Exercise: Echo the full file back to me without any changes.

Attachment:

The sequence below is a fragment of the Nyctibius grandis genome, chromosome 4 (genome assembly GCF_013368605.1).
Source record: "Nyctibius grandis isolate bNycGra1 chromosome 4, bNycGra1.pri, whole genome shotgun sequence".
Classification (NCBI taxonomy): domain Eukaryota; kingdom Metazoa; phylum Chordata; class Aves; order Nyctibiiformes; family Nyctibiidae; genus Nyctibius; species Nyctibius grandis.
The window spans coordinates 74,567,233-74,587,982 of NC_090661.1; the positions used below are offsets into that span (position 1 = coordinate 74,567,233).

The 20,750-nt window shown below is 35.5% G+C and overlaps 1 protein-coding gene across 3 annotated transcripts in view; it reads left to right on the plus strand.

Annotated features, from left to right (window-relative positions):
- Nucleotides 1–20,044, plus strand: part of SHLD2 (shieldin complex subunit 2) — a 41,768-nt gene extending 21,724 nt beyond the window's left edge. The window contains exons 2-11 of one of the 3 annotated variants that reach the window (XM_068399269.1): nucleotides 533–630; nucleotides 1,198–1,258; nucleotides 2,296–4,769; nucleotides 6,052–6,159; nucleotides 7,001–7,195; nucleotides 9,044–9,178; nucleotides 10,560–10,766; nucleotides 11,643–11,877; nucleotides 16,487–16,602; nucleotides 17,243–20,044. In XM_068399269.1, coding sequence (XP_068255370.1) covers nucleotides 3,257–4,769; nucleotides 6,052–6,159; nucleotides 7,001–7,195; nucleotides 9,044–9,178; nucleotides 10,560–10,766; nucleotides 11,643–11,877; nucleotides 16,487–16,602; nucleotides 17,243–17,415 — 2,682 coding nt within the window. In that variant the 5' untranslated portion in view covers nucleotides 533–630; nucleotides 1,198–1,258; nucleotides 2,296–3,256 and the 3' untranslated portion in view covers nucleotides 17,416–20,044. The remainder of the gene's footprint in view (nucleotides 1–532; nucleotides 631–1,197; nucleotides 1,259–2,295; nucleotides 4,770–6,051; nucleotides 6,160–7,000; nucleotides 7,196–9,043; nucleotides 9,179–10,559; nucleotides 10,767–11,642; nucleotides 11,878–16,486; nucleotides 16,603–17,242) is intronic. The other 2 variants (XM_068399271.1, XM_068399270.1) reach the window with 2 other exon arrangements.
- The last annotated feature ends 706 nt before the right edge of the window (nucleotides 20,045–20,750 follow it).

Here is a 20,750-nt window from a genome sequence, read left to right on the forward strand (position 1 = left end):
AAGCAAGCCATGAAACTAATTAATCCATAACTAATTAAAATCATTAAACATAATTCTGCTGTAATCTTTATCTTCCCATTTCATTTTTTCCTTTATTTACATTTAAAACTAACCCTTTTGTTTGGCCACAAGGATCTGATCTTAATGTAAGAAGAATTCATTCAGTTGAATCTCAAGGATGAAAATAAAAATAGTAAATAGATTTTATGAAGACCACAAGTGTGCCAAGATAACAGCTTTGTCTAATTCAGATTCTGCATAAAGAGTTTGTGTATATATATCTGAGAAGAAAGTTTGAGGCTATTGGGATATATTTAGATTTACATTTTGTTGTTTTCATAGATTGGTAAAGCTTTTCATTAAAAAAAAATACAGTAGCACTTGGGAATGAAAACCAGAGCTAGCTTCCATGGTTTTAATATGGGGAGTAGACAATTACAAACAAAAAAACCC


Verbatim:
The sequence below is a fragment of the Nyctibius grandis genome, chromosome 4 (genome assembly GCF_013368605.1).
Source record: "Nyctibius grandis isolate bNycGra1 chromosome 4, bNycGra1.pri, whole genome shotgun sequence".
Classification (NCBI taxonomy): domain Eukaryota; kingdom Metazoa; phylum Chordata; class Aves; order Nyctibiiformes; family Nyctibiidae; genus Nyctibius; species Nyctibius grandis.
The window spans coordinates 74,567,233-74,587,982 of NC_090661.1; the positions used below are offsets into that span (position 1 = coordinate 74,567,233).

The 20,750-nt window shown below is 35.5% G+C and overlaps 1 protein-coding gene across 3 annotated transcripts in view; it reads left to right on the plus strand.

Annotated features, from left to right (window-relative positions):
- Nucleotides 1–20,044, plus strand: part of SHLD2 (shieldin complex subunit 2) — a 41,768-nt gene extending 21,724 nt beyond the window's left edge. The window contains exons 2-11 of one of the 3 annotated variants that reach the window (XM_068399269.1): nucleotides 533–630; nucleotides 1,198–1,258; nucleotides 2,296–4,769; nucleotides 6,052–6,159; nucleotides 7,001–7,195; nucleotides 9,044–9,178; nucleotides 10,560–10,766; nucleotides 11,643–11,877; nucleotides 16,487–16,602; nucleotides 17,243–20,044. In XM_068399269.1, coding sequence (XP_068255370.1) covers nucleotides 3,257–4,769; nucleotides 6,052–6,159; nucleotides 7,001–7,195; nucleotides 9,044–9,178; nucleotides 10,560–10,766; nucleotides 11,643–11,877; nucleotides 16,487–16,602; nucleotides 17,243–17,415 — 2,682 coding nt within the window. In that variant the 5' untranslated portion in view covers nucleotides 533–630; nucleotides 1,198–1,258; nucleotides 2,296–3,256 and the 3' untranslated portion in view covers nucleotides 17,416–20,044. The remainder of the gene's footprint in view (nucleotides 1–532; nucleotides 631–1,197; nucleotides 1,259–2,295; nucleotides 4,770–6,051; nucleotides 6,160–7,000; nucleotides 7,196–9,043; nucleotides 9,179–10,559; nucleotides 10,767–11,642; nucleotides 11,878–16,486; nucleotides 16,603–17,242) is intronic. The other 2 variants (XM_068399271.1, XM_068399270.1) reach the window with 2 other exon arrangements.
- The last annotated feature ends 706 nt before the right edge of the window (nucleotides 20,045–20,750 follow it).

Here is a 20,750-nt window from a genome sequence, read left to right on the forward strand (position 1 = left end):
AAGCAAGCCATGAAACTAATTAATCCATAACTAATTAAAATCATTAAACATAATTCTGCTGTAATCTTTATCTTCCCATTTCATTTTTTCCTTTATTTACATTTAAAACTAACCCTTTTGTTTGGCCACAAGGATCTGATCTTAATGTAAGAAGAATTCATTCAGTTGAATCTCAAGGATGAAAATAAAAATAGTAAATAGATTTTATGAAGACCACAAGTGTGCCAAGATAACAGCTTTGTCTAATTCAGATTCTGCATAAAGAGTTTGTGTATATATATCTGAGAAGAAAGTTTGAGGCTATTGGGATATATTTAGATTTACATTTTGTTGTTTTCATAGATTGGTAAAGCTTTTCATTAAAAAAAAATACAGTAGCACTTGGGAATGAAAACCAGAGCTAGCTTCCATGGTTTTAATATGGGGAGTAGACAATTACAAACAAAAAAACCC